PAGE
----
Tuesday, December 11, 2012
Author: Louise Erdrich
Publisher: Harper (Harper Collins)
Pub. Date: October 2, 2012
I have been wanting to read a novel of Louise Erdrich's for a while, so after her latest, The Round House, won the National Book Award, I decided I'd have to start with this one. Plus there were comparisons to To Kill a Mockingbird and I figured this is a must read.
Unfortunately, while I recognize the merits of this book, as well as the aforementioned comparisons, overall I don't think it was for me. It tells the story of 13-year-old Joe who lives on a reservation in North Dakota with his mother and tribal judge father. Shortly into the book, Joe's mother is physically attacked and raped. She suffers a type of post-traumatic stress reaction in which she retreats into herself. Justice is hard to come by because of the ambiguities or contradictions in the laws governing jurisdiction of the reservation and free land as well as of the people victim to or perpetrator to the crime. While The Round House focuses on this situation and Joe's own desire for seeking justice, it also is a coming of age story about him and his friends.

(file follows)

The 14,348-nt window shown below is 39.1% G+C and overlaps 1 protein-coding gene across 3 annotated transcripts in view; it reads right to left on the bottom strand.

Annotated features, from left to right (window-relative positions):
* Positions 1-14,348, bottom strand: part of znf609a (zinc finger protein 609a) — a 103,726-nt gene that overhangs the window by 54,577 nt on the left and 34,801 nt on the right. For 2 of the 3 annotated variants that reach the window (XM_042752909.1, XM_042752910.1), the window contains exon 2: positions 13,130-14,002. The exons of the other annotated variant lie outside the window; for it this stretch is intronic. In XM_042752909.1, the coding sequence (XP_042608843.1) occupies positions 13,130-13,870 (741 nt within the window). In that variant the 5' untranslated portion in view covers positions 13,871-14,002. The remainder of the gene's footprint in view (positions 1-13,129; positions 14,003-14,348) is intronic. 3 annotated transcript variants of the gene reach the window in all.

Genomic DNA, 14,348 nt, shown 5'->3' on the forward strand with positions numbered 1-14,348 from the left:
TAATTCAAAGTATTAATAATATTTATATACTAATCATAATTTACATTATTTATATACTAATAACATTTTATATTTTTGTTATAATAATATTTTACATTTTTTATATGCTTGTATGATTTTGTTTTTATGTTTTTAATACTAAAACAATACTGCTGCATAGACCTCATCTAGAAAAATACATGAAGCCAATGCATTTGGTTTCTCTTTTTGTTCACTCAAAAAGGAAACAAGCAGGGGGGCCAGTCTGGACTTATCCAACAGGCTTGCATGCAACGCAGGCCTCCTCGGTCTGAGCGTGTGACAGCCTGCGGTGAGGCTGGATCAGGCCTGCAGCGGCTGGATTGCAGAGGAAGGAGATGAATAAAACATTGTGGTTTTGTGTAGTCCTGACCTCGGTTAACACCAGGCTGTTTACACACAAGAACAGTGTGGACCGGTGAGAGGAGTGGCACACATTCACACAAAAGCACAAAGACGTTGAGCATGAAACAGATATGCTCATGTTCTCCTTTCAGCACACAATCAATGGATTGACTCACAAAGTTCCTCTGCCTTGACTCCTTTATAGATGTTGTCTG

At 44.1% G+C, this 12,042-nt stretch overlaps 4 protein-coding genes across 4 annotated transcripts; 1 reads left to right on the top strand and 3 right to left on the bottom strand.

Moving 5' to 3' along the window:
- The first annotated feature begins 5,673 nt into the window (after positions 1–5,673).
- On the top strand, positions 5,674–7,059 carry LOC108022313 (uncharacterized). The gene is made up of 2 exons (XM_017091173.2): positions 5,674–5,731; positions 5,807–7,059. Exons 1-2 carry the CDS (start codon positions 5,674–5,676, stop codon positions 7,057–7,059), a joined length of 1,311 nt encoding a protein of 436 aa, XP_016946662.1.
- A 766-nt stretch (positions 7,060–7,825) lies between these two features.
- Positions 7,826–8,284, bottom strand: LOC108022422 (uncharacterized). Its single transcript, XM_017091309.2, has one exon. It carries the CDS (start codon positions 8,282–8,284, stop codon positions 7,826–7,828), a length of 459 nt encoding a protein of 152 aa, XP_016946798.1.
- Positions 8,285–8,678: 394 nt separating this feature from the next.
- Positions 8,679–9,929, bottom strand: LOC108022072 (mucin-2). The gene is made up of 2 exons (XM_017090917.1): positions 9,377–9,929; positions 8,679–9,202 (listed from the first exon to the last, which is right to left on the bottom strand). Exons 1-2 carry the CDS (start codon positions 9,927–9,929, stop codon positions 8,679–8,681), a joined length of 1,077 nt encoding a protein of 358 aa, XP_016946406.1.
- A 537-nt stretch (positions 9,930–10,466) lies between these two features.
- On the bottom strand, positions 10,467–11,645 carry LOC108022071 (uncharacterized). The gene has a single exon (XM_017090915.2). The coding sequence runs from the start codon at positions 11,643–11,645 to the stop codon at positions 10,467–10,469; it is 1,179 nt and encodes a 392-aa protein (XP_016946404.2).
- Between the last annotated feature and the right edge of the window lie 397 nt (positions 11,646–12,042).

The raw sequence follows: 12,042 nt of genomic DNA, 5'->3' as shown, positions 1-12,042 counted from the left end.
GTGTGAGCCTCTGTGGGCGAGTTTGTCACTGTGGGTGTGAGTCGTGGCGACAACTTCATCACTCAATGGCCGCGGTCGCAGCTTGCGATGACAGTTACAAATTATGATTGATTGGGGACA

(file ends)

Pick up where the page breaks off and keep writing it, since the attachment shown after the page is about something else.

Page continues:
I typically enjoy coming of age stories, and it might be that I had expected more plot focus on the issue with his mother that left me disappointed with this one. I can't help but feel, though, that the story meandered a little to where I became confused about the focus. I also would have liked more focus on the social justice issue regarding difficulty of prosecuting these types of crimes on reservations. The author provided a little information about it in the afterword, and I would have liked to learn more about this from the reading. I feel like at this point I just know of it being an issue rather than feeling totally informed.
And I very much disliked the ending.
My review seems really negative, but it wasn't a bad or unenjoyable book by any means. I just didn't connect to it for whatever reason. I'm pretty much the only one who seems to have this opinion, though, and it did win the National Book Award, so take that for what it's worth!
(And upon reading this I was still convinced to pick up those other books of the author's that I had been considering!)